BY THE TIME we reach a certain age, having invariably learned the hard lesson once too often, we are ready to say to that one who knocks at our door, “I’m okay just as I am, thank you very much!”
The same response is applicable also for cold callers in any location; shopping malls, etc.
At such an age we learn that it’s far better to assert confidence — even if on loan — than it is to wilt under whatever perceived pressure there may be. The age we get to this stage is generally over 40, but we can arrive at such a place much earlier. There are flickers of it much younger, certainly.
There’s a healthy scepticism involved. We’ve learned that the world is generally not to be trusted. We’ve learned that if it sounds too good to be true it one-hundred-percent is too ‘good’ to be true. We’ve learned that it’s rare that we can trust people right off the bat, but it’s our maturity that wants to trust people if we feel they’ve earned it — or if we sense a genuineness in them. We are readier to trust those we sense as genuine. Yet, we’ve learned not to hold our breath in anticipation of what we want to happen; we’ve come to expect it will probably not actually happen.
We learn that we don’t need to crave any particular person’s or group’s help. We can rely on our own resources. And because we have faith in God (assuming we do!) we know that God has our back. Not that we look for God to provide car parking spaces and other banal things. We just know that God does us no harm and does us a power of good — over the longer haul. We just no longer hold God accountable for little things that we attribute against us. It’s not the way God works.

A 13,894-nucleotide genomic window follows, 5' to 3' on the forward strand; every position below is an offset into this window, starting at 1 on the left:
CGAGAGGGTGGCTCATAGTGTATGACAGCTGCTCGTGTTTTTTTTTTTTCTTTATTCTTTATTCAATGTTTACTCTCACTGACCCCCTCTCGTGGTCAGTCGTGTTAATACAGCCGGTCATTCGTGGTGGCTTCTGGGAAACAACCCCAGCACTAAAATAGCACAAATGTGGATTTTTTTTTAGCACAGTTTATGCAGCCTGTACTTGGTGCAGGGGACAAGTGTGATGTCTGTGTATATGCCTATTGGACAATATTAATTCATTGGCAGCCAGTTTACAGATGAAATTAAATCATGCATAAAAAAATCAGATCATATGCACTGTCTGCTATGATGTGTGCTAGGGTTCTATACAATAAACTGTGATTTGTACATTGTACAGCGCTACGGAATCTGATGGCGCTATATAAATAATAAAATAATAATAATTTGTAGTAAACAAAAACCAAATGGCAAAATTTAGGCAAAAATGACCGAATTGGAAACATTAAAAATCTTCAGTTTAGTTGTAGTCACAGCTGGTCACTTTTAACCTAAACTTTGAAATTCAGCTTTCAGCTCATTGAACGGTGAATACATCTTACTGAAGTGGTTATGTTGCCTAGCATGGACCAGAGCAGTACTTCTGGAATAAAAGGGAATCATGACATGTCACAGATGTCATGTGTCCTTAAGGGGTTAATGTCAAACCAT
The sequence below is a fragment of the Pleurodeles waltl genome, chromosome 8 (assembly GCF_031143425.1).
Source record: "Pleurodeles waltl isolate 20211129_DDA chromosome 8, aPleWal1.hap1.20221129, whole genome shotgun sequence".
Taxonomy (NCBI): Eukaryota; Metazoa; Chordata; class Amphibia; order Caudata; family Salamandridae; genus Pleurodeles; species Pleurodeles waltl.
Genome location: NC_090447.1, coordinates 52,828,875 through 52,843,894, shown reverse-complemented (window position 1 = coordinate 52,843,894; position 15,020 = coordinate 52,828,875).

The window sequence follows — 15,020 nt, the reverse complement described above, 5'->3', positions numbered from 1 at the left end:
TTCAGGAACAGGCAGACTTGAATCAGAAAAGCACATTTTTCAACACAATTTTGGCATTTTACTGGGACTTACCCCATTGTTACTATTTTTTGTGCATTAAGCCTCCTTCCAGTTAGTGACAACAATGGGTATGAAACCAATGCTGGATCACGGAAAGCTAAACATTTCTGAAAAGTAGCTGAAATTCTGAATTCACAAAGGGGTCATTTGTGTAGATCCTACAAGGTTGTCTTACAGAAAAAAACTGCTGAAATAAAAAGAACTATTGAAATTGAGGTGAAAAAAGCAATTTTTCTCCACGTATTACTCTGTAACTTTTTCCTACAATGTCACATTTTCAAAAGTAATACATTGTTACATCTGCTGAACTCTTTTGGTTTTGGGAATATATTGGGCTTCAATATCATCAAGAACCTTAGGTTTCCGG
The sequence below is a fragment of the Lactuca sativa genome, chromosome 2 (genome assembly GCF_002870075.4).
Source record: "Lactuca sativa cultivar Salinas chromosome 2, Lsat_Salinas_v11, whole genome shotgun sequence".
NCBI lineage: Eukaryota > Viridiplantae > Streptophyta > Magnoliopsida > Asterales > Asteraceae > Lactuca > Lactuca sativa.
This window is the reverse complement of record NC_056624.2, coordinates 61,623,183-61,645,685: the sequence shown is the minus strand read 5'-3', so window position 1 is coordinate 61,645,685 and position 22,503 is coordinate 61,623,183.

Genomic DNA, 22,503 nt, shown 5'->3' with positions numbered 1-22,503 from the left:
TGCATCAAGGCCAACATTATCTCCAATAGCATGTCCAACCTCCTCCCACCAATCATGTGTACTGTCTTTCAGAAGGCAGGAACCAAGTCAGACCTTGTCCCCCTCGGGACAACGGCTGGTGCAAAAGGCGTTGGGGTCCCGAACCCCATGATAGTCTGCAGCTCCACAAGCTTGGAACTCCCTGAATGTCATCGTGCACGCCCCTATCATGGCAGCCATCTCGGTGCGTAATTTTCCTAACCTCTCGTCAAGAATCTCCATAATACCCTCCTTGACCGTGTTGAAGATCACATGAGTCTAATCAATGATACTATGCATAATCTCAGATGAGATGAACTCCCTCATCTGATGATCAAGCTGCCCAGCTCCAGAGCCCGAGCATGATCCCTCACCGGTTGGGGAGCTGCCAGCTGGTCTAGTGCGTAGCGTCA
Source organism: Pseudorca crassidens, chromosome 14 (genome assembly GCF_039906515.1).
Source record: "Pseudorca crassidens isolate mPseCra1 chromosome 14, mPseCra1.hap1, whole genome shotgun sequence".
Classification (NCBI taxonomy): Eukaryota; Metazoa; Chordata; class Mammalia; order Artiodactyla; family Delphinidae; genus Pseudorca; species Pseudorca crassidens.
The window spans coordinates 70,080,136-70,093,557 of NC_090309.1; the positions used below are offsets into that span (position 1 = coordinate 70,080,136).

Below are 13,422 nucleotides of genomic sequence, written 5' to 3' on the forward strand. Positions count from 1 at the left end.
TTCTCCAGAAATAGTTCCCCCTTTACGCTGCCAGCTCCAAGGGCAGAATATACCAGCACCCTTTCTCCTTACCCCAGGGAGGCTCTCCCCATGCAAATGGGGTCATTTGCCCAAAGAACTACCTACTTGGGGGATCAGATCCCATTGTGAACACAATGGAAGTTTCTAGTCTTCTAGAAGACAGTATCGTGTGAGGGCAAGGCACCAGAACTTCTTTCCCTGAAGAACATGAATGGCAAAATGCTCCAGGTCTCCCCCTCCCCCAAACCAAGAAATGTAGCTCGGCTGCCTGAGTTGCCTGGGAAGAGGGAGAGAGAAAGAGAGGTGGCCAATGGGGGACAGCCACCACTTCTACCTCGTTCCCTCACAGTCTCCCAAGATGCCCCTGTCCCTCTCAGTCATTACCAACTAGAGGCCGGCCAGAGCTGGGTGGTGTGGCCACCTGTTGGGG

As mature persons of age we get to enjoy a life that’s a little further away from intrinsic anxiety. That’s not to say we aren’t burdened by many worries — the worries just don’t have the same destructive impact they once had.
We have been gifted into a vital life transition that only comes with age.
When we have reached this place that Robert Bly would call “eating the shadow.” We have moved through the red and white phases of development, and now, into the black. This means we can cope with darkness. And only when we can cope with darkness have we learned that we have let the light in. We can exist in the darkness and are not afraid of it anymore. Our trust in God has become endemic.
The aptly confident self-assurance that aged maturity gives us is a gift from God, because of, not in spite of, our life experiences. It’s God’s compensation for what we’ve been through.
When trust in God is unshakable we’re simply thankful. Many mysterious things no longer matter. We learn not to work on shutting down our fear but to rely on God.
Trust in God! By practice we’ll learn something. Overall the Lord will give us something. We’ll learn that nobody is against us like we think they are. We’ll learn that we’re cosmically alone with God — from eternity to eternity. We’ll learn that God is carrying us. And finally we’ll learn there’s nothing to fear in life other than God himself.
God is in the practice of turning our perceptions upside down in truth — fear nothing but the fear of not trusting the Lord.
© 2015 Steve Wickham.